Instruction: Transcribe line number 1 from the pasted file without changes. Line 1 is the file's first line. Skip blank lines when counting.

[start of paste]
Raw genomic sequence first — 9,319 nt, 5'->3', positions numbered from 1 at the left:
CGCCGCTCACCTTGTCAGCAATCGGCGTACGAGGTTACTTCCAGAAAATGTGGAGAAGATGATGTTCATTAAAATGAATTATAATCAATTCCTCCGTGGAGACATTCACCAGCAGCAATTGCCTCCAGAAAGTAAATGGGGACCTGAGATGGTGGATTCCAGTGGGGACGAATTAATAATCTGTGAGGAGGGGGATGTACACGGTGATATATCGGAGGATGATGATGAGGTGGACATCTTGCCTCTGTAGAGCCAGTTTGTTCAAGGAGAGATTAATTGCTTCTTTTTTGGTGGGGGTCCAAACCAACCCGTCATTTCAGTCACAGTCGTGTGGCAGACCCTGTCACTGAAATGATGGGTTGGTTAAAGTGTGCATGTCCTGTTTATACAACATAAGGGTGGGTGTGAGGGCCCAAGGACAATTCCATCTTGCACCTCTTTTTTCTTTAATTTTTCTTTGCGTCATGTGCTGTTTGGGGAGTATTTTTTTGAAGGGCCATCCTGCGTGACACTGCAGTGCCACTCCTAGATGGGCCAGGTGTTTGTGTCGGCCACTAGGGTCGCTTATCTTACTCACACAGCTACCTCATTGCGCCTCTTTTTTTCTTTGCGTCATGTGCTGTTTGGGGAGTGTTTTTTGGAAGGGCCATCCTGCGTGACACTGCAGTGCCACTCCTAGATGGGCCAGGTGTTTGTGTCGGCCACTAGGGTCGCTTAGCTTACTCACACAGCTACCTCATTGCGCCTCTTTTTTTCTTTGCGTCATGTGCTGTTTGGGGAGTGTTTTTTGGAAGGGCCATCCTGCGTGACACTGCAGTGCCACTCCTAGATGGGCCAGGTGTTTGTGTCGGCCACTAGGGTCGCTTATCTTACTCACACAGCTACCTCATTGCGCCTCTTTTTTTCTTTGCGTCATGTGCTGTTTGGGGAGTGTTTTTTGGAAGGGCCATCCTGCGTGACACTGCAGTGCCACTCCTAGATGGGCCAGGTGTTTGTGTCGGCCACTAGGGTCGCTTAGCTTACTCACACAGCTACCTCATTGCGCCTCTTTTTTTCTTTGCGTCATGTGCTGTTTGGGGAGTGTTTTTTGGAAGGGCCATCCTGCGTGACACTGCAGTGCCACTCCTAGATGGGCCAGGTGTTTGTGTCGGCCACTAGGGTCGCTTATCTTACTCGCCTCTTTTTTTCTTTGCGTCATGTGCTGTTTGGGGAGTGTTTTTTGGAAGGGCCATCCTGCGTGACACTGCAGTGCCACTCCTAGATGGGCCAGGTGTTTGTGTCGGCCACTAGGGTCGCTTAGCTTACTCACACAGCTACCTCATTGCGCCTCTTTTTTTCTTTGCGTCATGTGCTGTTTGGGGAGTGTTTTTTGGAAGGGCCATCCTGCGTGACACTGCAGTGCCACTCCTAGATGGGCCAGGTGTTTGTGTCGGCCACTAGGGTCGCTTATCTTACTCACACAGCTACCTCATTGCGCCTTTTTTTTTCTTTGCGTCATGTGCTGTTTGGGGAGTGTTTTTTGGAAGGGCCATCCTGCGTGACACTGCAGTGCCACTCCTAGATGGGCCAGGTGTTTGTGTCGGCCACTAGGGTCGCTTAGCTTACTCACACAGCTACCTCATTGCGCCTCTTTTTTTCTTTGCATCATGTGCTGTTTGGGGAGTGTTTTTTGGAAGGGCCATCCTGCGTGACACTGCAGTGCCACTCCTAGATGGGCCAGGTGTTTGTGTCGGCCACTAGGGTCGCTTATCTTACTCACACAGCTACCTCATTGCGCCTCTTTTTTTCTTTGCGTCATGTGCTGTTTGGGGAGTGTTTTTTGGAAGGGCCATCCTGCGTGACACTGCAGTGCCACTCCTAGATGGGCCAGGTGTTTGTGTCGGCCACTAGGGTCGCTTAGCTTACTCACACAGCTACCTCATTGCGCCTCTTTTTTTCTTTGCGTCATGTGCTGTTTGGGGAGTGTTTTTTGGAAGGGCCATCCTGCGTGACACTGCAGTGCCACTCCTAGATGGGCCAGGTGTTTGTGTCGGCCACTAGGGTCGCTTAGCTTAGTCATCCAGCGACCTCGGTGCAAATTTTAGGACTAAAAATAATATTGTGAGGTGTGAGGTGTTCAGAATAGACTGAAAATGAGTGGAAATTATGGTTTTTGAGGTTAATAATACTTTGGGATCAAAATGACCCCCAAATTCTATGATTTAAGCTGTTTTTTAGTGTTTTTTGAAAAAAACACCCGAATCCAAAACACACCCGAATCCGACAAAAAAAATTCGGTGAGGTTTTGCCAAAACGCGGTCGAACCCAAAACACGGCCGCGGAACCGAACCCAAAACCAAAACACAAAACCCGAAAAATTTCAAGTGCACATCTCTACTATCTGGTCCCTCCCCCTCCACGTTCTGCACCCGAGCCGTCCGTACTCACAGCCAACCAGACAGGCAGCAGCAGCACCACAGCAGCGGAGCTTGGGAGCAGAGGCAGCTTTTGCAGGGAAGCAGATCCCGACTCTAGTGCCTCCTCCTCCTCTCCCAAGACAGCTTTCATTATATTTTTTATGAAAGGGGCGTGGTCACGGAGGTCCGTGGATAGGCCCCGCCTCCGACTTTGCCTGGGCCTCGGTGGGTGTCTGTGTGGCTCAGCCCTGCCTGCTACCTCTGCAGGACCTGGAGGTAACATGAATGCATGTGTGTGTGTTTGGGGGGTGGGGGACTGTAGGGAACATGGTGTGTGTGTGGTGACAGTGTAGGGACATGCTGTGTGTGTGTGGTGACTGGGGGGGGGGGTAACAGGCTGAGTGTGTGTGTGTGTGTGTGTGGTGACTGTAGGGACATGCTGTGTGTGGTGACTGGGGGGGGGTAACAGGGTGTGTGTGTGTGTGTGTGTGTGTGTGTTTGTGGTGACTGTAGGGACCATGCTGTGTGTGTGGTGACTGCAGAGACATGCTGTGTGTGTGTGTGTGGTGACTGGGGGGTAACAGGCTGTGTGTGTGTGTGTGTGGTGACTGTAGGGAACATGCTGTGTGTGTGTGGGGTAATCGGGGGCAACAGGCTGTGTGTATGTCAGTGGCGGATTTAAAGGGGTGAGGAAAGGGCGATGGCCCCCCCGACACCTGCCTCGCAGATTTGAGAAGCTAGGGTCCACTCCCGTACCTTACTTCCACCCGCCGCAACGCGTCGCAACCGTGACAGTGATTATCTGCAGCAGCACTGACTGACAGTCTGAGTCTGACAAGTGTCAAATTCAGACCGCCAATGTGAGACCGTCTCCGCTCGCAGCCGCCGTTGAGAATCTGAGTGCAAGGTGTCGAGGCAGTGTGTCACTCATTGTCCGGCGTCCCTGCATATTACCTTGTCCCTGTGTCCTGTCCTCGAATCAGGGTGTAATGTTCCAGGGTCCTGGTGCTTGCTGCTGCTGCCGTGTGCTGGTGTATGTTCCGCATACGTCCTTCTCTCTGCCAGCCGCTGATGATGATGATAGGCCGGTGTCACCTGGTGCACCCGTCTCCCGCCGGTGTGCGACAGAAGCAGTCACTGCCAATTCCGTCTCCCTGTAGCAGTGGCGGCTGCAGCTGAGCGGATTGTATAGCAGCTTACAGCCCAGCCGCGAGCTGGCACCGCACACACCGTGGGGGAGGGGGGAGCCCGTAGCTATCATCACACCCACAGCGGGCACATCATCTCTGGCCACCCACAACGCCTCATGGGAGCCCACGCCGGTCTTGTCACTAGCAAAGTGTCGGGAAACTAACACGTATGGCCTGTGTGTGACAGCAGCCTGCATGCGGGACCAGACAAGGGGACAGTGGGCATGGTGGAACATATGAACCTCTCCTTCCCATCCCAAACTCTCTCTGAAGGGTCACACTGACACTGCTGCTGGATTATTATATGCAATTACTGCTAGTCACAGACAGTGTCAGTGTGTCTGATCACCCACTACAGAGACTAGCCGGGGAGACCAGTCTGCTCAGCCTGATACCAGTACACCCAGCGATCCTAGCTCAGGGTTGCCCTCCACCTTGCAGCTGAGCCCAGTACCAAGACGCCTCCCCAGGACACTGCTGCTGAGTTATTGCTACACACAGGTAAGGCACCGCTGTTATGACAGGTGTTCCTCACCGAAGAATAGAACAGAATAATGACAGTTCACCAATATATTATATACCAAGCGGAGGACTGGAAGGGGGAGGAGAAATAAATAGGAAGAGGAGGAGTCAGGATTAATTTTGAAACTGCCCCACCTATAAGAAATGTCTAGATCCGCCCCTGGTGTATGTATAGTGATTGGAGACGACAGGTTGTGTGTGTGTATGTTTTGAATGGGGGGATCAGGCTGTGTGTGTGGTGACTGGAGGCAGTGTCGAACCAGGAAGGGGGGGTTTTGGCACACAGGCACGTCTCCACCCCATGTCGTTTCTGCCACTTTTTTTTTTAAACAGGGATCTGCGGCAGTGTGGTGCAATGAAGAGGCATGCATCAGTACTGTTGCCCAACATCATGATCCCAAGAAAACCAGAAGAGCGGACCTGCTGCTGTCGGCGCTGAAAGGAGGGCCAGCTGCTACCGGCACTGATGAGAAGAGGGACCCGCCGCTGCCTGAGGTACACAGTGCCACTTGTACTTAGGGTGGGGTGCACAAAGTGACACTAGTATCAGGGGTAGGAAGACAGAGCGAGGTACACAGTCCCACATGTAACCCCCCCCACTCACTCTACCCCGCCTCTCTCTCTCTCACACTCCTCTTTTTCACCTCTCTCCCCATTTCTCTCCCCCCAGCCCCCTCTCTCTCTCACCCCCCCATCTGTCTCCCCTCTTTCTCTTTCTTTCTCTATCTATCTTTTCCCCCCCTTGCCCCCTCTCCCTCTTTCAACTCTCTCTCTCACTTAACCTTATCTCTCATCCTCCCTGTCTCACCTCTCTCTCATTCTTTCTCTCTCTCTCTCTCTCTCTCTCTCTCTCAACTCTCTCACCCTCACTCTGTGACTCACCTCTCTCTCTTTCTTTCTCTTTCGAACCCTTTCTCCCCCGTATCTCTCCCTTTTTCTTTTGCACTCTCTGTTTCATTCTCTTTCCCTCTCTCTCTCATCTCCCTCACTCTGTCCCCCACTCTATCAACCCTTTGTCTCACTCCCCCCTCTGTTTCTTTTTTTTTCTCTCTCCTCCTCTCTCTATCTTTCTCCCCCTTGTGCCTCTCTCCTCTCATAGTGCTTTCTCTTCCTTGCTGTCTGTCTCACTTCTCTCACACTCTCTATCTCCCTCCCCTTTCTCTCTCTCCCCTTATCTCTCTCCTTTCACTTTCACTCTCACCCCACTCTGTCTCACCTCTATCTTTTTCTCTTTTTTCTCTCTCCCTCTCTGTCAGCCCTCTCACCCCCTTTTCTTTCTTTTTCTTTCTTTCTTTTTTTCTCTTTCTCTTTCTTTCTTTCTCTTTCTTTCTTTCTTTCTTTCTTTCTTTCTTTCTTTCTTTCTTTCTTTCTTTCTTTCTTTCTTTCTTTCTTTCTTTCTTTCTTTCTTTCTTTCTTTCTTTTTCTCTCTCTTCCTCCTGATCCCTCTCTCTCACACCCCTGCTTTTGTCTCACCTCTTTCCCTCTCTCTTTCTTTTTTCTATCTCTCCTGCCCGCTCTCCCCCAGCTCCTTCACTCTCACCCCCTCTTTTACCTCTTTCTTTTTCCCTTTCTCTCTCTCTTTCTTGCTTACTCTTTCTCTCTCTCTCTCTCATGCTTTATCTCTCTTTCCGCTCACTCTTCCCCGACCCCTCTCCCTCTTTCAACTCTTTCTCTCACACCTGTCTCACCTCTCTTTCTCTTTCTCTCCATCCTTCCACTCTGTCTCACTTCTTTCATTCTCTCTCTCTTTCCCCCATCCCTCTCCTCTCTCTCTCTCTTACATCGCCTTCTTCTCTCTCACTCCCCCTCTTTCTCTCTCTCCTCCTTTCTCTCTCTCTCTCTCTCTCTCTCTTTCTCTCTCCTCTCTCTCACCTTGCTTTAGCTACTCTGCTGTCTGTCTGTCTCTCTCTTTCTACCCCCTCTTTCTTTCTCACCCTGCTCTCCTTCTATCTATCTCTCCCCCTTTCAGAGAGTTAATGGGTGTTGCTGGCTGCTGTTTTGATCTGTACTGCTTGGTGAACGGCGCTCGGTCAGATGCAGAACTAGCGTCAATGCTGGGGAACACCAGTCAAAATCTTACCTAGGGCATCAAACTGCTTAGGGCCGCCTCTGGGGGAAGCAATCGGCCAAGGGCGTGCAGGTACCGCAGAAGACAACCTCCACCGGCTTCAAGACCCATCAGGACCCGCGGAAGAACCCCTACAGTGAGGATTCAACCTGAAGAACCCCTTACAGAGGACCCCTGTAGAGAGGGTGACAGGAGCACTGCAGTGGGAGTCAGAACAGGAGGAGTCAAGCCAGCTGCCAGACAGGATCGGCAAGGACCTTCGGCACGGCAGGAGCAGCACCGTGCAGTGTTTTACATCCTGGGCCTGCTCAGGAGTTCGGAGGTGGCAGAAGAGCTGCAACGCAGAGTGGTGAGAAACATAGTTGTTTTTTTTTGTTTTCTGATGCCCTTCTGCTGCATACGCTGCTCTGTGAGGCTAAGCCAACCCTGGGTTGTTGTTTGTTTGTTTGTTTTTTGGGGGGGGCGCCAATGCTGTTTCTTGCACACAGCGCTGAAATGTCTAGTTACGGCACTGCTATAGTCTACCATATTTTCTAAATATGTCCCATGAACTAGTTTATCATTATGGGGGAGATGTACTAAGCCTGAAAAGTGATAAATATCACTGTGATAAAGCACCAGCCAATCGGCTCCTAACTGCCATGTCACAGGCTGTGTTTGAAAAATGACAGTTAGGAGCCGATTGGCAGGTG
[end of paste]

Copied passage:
Raw genomic sequence first — 9,319 nt, 5'->3', positions numbered from 1 at the left: